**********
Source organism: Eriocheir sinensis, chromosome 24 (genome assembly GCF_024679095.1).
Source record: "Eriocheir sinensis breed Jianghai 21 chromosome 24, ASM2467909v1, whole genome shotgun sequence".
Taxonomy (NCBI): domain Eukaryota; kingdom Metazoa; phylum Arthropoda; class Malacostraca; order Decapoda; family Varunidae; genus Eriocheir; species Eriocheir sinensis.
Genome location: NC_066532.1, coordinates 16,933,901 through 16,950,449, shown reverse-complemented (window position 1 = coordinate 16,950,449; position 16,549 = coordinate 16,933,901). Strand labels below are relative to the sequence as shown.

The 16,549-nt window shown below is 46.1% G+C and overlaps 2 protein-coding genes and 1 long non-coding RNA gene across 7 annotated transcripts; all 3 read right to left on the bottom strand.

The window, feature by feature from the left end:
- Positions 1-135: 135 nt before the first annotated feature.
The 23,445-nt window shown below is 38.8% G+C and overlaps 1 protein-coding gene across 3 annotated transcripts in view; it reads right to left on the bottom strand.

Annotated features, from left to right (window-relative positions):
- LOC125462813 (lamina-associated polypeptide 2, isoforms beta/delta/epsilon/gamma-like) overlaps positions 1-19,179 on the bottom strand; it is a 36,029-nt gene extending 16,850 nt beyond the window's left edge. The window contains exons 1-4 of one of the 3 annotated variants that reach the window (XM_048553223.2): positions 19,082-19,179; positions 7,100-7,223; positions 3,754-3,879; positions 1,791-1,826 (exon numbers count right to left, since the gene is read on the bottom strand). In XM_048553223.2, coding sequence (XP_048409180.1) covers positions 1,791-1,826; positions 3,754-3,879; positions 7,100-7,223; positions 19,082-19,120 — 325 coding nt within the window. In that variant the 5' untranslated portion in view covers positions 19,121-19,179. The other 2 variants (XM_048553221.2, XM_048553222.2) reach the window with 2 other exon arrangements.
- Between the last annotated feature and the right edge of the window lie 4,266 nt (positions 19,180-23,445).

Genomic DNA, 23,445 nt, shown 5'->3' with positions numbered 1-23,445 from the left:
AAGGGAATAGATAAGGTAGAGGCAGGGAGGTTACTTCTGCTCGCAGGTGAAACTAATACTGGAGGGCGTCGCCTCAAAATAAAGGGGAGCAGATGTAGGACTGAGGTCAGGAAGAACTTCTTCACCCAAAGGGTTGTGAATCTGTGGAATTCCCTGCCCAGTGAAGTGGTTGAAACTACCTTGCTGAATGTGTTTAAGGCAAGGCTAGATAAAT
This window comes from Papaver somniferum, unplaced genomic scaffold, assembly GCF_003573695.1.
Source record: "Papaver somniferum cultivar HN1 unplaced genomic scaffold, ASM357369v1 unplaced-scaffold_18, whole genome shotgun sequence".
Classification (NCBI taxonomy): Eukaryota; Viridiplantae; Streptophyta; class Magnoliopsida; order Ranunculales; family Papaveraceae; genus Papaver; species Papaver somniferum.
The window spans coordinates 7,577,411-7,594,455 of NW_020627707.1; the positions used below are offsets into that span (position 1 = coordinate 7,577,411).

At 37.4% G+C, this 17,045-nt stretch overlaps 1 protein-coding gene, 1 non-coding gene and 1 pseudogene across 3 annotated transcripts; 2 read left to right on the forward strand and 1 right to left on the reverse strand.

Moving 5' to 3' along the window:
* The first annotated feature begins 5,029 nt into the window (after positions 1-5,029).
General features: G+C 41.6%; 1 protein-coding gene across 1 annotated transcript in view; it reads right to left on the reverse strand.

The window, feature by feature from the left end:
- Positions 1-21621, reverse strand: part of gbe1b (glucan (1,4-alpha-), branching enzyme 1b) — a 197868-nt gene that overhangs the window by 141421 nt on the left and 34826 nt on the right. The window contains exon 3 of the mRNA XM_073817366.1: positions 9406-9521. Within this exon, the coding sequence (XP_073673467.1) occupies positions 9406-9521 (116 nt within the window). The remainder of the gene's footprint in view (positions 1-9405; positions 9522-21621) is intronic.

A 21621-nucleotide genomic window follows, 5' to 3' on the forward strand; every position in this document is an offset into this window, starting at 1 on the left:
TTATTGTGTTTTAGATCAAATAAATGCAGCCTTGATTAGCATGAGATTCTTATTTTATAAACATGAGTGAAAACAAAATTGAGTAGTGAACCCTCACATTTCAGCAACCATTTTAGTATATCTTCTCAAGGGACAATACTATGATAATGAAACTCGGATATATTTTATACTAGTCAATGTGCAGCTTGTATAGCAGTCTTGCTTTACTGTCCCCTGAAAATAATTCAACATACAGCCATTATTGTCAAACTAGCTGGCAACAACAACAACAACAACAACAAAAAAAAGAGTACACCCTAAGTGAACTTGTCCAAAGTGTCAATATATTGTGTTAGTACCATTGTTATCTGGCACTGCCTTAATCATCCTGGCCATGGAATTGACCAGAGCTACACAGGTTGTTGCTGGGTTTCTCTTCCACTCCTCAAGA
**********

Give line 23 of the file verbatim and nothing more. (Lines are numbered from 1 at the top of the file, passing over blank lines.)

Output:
- Positions 1-21621, reverse strand: part of gbe1b (glucan (1,4-alpha-), branching enzyme 1b) — a 197868-nt gene that overhangs the window by 141421 nt on the left and 34826 nt on the right. The window contains exon 3 of the mRNA XM_073817366.1: positions 9406-9521. Within this exon, the coding sequence (XP_073673467.1) occupies positions 9406-9521 (116 nt within the window). The remainder of the gene's footprint in view (positions 1-9405; positions 9522-21621) is intronic.